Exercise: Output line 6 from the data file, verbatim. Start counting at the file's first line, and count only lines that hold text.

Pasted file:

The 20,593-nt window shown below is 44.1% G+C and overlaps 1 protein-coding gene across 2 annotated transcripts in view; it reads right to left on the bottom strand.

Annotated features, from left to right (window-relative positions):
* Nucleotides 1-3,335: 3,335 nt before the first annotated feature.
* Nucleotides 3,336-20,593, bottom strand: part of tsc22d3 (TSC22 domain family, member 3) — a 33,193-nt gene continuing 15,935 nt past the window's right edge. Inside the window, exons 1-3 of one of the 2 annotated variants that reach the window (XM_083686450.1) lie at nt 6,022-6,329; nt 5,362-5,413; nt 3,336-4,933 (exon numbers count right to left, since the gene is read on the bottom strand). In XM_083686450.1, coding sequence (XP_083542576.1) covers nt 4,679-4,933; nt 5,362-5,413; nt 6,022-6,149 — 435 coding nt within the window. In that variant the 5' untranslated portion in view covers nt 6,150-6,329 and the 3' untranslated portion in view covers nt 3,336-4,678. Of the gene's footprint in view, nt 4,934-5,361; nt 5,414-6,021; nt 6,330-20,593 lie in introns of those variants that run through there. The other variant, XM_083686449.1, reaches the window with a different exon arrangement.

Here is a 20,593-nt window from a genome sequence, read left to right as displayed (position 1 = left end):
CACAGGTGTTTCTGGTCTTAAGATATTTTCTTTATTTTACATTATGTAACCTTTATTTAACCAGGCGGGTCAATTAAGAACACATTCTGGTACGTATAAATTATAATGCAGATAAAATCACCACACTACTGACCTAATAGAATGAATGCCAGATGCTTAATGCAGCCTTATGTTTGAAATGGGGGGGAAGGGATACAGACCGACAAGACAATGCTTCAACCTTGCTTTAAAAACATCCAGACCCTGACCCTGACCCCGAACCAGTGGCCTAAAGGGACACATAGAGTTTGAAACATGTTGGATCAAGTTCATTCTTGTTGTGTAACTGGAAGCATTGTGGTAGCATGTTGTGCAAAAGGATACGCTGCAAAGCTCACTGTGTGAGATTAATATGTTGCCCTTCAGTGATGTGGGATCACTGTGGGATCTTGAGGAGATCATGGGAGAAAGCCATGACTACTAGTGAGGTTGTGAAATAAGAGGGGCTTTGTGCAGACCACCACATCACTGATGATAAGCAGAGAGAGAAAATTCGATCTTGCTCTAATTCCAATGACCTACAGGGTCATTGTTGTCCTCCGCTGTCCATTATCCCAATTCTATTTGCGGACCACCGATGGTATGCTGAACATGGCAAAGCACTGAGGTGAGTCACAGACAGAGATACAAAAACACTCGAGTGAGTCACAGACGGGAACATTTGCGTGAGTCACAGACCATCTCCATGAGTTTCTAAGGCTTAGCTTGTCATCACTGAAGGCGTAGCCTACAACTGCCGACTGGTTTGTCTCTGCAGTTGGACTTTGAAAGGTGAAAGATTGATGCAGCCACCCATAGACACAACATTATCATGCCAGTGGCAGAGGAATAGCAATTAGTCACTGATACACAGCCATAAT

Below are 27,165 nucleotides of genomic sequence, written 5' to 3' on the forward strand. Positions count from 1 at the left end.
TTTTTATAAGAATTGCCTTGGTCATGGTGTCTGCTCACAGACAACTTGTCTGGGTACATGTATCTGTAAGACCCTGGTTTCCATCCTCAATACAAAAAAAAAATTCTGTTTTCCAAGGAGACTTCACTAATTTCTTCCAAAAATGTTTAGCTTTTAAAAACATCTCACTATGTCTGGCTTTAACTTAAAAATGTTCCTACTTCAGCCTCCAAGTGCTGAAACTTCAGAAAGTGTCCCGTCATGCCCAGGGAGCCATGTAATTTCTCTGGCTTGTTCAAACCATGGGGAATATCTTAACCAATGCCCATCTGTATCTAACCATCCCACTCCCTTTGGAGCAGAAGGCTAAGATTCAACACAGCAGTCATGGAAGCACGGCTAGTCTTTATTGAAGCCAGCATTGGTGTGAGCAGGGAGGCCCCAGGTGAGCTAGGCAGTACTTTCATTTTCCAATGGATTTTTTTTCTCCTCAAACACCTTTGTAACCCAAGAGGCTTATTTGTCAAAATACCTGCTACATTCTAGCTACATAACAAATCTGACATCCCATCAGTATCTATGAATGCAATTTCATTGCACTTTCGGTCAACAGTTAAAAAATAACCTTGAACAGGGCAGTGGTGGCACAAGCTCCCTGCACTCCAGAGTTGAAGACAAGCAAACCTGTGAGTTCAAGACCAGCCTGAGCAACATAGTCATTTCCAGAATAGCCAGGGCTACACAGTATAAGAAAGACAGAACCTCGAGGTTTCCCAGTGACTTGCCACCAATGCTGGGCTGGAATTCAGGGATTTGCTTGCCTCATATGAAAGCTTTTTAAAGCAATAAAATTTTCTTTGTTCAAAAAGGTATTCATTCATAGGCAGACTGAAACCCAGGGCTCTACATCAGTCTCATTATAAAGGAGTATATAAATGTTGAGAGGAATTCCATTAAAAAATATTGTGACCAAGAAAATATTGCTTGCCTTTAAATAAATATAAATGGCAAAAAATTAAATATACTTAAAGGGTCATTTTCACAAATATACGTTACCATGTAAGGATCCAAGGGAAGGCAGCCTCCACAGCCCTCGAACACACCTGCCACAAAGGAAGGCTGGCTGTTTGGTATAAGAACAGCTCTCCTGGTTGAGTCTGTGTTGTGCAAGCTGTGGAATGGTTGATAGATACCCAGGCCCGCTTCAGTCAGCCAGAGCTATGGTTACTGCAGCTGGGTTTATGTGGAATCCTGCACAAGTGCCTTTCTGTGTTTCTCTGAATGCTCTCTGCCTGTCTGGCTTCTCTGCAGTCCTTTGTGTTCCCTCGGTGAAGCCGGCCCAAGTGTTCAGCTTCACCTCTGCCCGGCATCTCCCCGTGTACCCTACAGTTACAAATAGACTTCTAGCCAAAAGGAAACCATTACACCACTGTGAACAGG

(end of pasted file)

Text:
CACAGGTGTTTCTGGTCTTAAGATATTTTCTTTATTTTACATTATGTAACCTTTATTTAACCAGGCGGGTCAATTAAGAACACATTCTGGTACGTATAAATTATAATGCAGATAAAATCACCACACTACTGACCTAATAGAATGAATGCCAGATGCTTAATGCAGCCTTATGTTTGAAATGGGGGGGAAGGGATACAGACCGACAAGACAATGCTTCAACCTTGCTTTAAAAACATCCAGACCCTGACCCTGACCCCGAACCAGTGGCCTAAAGGGACACATAGAGTTTGAAACATGTTGGATCAAGTTCATTCTTGTTGTGTAACTGGAAGCATTGTGGTAGCATGTTGTGCAAAAGGATACGCTGCAAAGCTCACTGTGTGAGATTAATATGTTGCCCTTCAGTGATGTGGGATCACTGTGGGATCTTGAGGAGATCATGGGAGAAAGCCATGACTACTAGTGAGGTTGTGAAATAAGAGGGGCTTTGTGCAGACCACCACATCACTGATGATAAGCAGAGAGAGAAAATTCGATCTTGCTCTAATTCCAATGACCTACAGGGTCATTGTTGTCCTCCGCTGTCCATTATCCCAATTCTATTTGCGGACCACCGATGGTATGCTGAACATGGCAAAGCACTGAGGTGAGTCACAGACAGAGATACAAAAACACTCGAGTGAGTCACAGACGGGAACATTTGCGTGAGTCACAGACCATCTCCATGAGTTTCTAAGGCTTAGCTTGTCATCACTGAAGGCGTAGCCTACAACTGCCGACTGGTTTGTCTCTGCAGTTGGACTTTGAAAGGTGAAAGATTGATGCAGCCACCCATAGACACAACATTATCATGCCAGTGGCAGAGGAATAGCAATTAGTCACTGATACACAGCCATAAT